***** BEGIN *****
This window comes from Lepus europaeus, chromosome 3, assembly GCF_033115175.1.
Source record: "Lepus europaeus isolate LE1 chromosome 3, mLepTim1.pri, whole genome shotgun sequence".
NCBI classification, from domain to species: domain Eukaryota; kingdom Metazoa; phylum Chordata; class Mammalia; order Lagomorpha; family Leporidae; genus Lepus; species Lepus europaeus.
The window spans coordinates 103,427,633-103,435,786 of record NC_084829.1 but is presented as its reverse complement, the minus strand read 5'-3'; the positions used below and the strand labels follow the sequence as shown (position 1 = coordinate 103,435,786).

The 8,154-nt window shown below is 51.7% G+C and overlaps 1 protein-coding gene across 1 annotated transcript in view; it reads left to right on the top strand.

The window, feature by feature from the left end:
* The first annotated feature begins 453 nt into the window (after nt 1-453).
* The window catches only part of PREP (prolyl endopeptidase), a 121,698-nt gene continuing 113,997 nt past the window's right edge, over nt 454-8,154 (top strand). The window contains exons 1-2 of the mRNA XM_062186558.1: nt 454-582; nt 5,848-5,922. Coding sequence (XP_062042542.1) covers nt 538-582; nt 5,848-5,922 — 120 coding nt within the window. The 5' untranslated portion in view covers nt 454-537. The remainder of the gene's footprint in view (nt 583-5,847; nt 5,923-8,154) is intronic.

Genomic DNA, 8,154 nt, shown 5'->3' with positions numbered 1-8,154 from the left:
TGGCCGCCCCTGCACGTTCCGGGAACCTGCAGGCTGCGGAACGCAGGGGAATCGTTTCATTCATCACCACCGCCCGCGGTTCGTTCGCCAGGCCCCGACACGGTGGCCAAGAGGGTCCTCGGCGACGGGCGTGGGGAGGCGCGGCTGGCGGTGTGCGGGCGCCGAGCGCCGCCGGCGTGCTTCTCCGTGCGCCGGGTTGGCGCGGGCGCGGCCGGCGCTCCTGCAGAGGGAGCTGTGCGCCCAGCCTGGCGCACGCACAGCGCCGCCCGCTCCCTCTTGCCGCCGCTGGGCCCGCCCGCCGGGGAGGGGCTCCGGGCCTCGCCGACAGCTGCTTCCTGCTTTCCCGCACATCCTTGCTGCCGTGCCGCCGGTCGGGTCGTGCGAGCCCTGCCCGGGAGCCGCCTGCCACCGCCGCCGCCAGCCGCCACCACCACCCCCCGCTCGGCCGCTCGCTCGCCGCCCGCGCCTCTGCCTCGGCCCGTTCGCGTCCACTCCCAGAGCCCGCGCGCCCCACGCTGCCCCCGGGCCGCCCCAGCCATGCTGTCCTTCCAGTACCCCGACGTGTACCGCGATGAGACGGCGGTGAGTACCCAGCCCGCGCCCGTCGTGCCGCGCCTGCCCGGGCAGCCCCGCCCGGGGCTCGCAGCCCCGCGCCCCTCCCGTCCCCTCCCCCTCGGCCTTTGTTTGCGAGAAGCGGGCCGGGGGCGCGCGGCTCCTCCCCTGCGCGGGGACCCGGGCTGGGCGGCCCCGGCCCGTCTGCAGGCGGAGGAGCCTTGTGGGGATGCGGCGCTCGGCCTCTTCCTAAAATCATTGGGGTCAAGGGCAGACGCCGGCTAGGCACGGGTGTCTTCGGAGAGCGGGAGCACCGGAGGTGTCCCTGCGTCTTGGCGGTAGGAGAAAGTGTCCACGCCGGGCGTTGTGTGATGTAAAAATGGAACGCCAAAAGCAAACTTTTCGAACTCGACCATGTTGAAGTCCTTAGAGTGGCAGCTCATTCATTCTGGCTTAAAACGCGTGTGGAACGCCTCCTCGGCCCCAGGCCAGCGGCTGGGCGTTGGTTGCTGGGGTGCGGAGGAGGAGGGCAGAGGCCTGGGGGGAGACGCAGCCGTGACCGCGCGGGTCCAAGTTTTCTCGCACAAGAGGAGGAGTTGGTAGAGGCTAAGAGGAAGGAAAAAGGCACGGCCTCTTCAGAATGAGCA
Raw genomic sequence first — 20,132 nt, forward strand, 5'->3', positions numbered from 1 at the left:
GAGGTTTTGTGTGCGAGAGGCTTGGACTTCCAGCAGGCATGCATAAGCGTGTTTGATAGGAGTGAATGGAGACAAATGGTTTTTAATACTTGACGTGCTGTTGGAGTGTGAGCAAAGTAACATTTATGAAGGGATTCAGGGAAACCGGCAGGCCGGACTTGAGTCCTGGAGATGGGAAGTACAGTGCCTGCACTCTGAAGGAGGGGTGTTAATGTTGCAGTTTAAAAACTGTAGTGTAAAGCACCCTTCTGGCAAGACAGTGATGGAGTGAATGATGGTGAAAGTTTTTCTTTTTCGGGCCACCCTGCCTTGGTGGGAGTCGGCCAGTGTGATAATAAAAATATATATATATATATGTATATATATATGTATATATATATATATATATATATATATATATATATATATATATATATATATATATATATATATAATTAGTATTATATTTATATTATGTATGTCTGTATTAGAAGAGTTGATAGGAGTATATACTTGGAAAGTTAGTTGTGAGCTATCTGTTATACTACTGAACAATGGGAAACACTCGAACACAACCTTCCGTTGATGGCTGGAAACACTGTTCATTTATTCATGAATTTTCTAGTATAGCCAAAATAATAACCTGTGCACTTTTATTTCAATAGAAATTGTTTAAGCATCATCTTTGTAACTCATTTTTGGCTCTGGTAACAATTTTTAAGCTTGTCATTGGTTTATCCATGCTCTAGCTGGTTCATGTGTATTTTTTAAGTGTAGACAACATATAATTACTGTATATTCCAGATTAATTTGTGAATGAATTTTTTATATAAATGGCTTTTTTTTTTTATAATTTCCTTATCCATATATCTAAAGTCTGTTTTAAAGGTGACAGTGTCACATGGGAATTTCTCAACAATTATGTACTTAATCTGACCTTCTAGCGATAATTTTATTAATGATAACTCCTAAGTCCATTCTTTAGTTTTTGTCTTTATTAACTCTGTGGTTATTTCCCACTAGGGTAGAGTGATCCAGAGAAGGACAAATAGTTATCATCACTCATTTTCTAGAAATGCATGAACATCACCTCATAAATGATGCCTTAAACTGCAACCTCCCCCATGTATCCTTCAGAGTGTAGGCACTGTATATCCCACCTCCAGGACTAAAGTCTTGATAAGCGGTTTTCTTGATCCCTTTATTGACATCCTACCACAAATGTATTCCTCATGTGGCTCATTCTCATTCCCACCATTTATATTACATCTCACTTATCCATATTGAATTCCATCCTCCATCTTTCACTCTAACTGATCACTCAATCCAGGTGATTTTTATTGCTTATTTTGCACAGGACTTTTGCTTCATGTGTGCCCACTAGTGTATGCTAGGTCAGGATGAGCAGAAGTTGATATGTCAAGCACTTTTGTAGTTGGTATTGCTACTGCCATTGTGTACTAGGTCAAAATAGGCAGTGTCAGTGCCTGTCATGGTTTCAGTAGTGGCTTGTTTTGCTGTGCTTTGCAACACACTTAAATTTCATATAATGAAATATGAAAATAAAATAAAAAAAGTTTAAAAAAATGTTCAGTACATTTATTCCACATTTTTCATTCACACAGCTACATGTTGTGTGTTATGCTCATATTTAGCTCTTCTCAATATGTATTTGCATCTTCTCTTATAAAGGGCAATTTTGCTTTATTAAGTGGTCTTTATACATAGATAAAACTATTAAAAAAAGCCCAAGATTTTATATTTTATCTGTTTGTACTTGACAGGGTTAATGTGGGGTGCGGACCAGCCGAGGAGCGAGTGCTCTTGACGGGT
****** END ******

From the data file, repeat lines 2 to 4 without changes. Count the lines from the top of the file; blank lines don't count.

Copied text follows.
Source record: "Lepus europaeus isolate LE1 chromosome 3, mLepTim1.pri, whole genome shotgun sequence".
NCBI classification, from domain to species: domain Eukaryota; kingdom Metazoa; phylum Chordata; class Mammalia; order Lagomorpha; family Leporidae; genus Lepus; species Lepus europaeus.
The window spans coordinates 103,427,633-103,435,786 of record NC_084829.1 but is presented as its reverse complement, the minus strand read 5'-3'; the positions used below and the strand labels follow the sequence as shown (position 1 = coordinate 103,435,786).